Air strikes on Syria: The case for and against - For

Need to tackle threat of ISIS attacks, refugee crisis

Smoke rising from the northern Iraqi town of Sinjar during an operation earlier this month by Iraqi Kurdish forces, backed by US-led strikes, to retake the town from ISIS and cut a key supply line to Syria.
Smoke rising from the northern Iraqi town of Sinjar during an operation earlier this month by Iraqi Kurdish forces, backed by US-led strikes, to retake the town from ISIS and cut a key supply line to Syria.PHOTO: AGENCE FRANCE-PRESSE

As British Prime Minister David Cameron is set to make a statement to Parliament today on the need to join the air campaign in Syria ahead of a vote next week on extending Britain's air strikes there, The Straits Times Europe correspondent Jonathan Eyal weighs the arguments for and against such strikes. Conflict in Syria cannot be ignored as Europe is already feeling the effects

British government ministers have never claimed that air strikes are a panacea against threats emanating from Syria. But they have argued that, in the absence of a broader foreign military involvement to stop the Syrian civil war, air power can still achieve useful objectives.

The first objective is to target the bases of the so-called Islamic State in Iraq and Syria (ISIS) terrorist organisation. It is pointless to fight ISIS in Iraq - as a Western-led coalition of nations which includes Britain has done for the past two years - only to see the terrorists seek refuge and supplies across the border in neighbouring Syria. ISIS militants "don't recognise a border between Iraq and Syria, and neither should we", says British Prime Minister David Cameron.

Destroying ISIS also requires the elimination of the organisation's lifelines, such as its supply and recruitment routes and the oil smuggling businesses which provide ISIS with cash, all of which flow through Syria.

French President Francois Hollande has instructed his air force to do so and, according to British officials, the results are encouraging.

Air power, military commanders in London acknowledge, cannot stop the Syrian government from waging war on its people. But it can limit the intensity of the bloodshed. It was only the threat of the use of air power that persuaded Syrian President Bashar al-Assad to give up most of his chemical weapons in a deal brokered in 2013. It was also the selective use of air strikes which limited the Syrian military's ability to inflict an even higher rate of casualties on its civilian population.

Air power, military commanders in London acknowledge, cannot stop the Syrian government from waging war on its people. But it can limit the intensity of the bloodshed. It was only the threat of the use of air power that persuaded Syrian President Bashar al-Assad to give up most of his chemical weapons in a deal brokered in 2013. It was also the selective use of air strikes which limited the Syrian military's ability to inflict an even higher rate of casualties on its civilian population.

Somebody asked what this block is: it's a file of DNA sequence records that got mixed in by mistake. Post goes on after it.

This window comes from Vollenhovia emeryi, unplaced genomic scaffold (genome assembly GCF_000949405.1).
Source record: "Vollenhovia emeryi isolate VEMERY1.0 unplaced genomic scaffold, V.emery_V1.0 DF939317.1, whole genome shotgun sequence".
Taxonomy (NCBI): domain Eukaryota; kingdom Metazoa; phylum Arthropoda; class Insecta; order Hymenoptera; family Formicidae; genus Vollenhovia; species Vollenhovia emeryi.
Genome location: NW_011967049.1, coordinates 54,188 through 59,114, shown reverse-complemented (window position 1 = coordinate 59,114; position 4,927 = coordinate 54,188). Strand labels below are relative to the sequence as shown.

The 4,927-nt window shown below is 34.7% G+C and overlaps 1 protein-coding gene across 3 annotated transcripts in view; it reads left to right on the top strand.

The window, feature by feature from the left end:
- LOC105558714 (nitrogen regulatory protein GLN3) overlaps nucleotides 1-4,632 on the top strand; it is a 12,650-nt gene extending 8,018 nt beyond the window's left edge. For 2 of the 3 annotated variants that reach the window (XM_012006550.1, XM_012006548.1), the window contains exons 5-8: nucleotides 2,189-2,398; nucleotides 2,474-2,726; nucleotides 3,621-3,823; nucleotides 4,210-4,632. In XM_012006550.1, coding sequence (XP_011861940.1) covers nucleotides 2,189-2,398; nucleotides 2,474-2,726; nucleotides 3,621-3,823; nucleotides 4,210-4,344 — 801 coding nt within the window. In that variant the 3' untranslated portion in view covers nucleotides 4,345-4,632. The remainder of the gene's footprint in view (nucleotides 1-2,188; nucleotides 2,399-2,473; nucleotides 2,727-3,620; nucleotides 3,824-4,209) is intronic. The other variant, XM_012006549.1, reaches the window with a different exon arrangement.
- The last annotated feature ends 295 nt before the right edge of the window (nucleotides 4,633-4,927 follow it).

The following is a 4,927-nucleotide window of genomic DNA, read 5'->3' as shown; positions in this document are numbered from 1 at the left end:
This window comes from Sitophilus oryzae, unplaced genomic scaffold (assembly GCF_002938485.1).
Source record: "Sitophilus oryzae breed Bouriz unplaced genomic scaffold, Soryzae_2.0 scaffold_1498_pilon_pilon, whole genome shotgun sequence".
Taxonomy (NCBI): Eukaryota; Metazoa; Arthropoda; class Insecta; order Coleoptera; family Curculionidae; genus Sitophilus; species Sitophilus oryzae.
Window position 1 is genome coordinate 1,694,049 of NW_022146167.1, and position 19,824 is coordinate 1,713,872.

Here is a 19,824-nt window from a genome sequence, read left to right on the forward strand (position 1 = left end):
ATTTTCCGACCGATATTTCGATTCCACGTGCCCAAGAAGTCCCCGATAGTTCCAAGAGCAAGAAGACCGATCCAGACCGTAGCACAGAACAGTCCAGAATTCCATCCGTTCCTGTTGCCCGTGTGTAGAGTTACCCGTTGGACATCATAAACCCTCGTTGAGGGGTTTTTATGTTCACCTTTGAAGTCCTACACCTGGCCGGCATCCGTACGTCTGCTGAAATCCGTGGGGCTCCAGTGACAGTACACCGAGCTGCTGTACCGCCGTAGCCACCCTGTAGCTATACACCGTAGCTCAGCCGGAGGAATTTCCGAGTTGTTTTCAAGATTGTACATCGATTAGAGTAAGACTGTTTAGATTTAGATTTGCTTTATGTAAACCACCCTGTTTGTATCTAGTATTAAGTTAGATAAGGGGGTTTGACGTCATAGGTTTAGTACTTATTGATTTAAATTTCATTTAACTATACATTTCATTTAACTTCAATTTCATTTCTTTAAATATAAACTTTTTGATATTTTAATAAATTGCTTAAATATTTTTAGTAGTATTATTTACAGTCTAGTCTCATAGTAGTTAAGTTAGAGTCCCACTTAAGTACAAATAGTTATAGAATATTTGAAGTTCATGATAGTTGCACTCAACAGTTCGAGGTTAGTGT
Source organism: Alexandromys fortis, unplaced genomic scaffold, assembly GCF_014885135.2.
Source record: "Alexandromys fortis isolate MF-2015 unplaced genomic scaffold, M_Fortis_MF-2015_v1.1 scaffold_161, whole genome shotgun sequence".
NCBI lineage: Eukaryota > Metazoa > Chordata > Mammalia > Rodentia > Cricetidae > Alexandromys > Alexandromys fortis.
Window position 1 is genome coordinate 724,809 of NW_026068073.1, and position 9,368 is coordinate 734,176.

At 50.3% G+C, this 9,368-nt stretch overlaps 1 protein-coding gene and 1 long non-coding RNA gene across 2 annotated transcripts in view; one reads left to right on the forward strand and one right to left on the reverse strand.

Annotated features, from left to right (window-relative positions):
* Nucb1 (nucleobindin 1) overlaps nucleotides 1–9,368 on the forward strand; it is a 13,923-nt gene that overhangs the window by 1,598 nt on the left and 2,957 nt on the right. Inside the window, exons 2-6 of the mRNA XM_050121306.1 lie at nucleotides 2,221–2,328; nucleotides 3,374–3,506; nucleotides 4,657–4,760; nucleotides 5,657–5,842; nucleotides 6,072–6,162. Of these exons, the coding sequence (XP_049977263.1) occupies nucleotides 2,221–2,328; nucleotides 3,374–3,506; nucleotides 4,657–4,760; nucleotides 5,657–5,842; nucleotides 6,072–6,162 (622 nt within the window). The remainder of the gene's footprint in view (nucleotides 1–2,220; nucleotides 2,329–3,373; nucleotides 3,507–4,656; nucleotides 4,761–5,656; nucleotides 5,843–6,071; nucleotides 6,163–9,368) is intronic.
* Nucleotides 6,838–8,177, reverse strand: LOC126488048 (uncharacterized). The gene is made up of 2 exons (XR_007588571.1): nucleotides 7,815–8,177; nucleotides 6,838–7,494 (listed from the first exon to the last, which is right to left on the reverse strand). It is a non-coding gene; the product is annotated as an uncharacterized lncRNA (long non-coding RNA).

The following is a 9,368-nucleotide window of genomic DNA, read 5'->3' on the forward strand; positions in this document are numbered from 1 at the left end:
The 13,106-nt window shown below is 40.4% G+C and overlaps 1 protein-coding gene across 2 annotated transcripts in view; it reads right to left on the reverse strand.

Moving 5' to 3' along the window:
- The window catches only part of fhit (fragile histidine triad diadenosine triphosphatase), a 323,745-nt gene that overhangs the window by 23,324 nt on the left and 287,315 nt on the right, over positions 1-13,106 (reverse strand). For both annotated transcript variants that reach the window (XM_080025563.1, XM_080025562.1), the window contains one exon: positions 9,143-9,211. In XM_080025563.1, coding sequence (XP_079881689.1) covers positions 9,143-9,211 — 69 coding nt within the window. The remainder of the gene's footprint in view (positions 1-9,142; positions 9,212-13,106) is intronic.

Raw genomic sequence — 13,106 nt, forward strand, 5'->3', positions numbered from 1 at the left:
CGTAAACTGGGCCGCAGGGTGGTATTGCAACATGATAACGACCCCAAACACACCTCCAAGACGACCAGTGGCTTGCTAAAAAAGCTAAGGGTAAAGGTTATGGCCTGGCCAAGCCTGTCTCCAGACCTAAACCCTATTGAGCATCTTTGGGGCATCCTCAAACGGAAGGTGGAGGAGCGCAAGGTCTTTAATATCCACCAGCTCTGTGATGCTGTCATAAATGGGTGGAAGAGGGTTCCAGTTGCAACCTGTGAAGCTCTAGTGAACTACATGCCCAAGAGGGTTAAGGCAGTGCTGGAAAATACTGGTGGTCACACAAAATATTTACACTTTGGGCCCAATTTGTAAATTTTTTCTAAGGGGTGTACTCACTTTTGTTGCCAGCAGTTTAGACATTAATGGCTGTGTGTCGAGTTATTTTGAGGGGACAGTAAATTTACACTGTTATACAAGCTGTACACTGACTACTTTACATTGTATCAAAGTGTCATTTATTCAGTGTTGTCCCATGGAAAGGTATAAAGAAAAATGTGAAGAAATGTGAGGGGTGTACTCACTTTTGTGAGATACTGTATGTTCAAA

And London is anxious to point out that the use of strikes from the air - usually delivered by "drones", or unmanned aerial vehicles - is already playing an important role in eliminating some of the notorious terrorists, such as Mohammed Emwazi, otherwise known as "Jihadi John", the Briton filmed beheading hostages in various ISIS propaganda videos.

British diplomats admit that the legal case for air strikes in Syria is not watertight. Still, they point to a number of arguments which indirectly justify it. Last week, the United Nations Security Council unanimously adopted a resolution branding ISIS "a global and unprecedented threat to international peace and security". While that resolution does not explicitly authorise the use of force, it clearly calls on all UN member states to "take all necessary measures" under international law and the UN Charter.

One clear principle of international law is the right of collective self-defence, and it is this tenet that countries can use in deploying their air power: The recent terrorist attacks in France were hatched and organised by ISIS, and it is obvious that further attacks are being planned. "I firmly support the action that President Hollande has taken to strike," said Mr Cameron. "It is my firm conviction that Britain should do so too," he added at a joint news conference after his meeting with Mr Hollande earlier this week.

Finally, the civil war in Syria has already killed a quarter of a million civilians, and displaced a further eight million, some of whom are the refugees now streaming into Europe. Doing nothing about the conflict in Syria is, therefore, no longer an option, argue British officials, for the consequences of the Syrian civil war are already felt in Europe.

A version of this article appeared in the print edition of The Straits Times on November 26, 2015, with the headline 'Need to tackle threat of ISIS attacks, refugee crisis'. Print Edition | Subscribe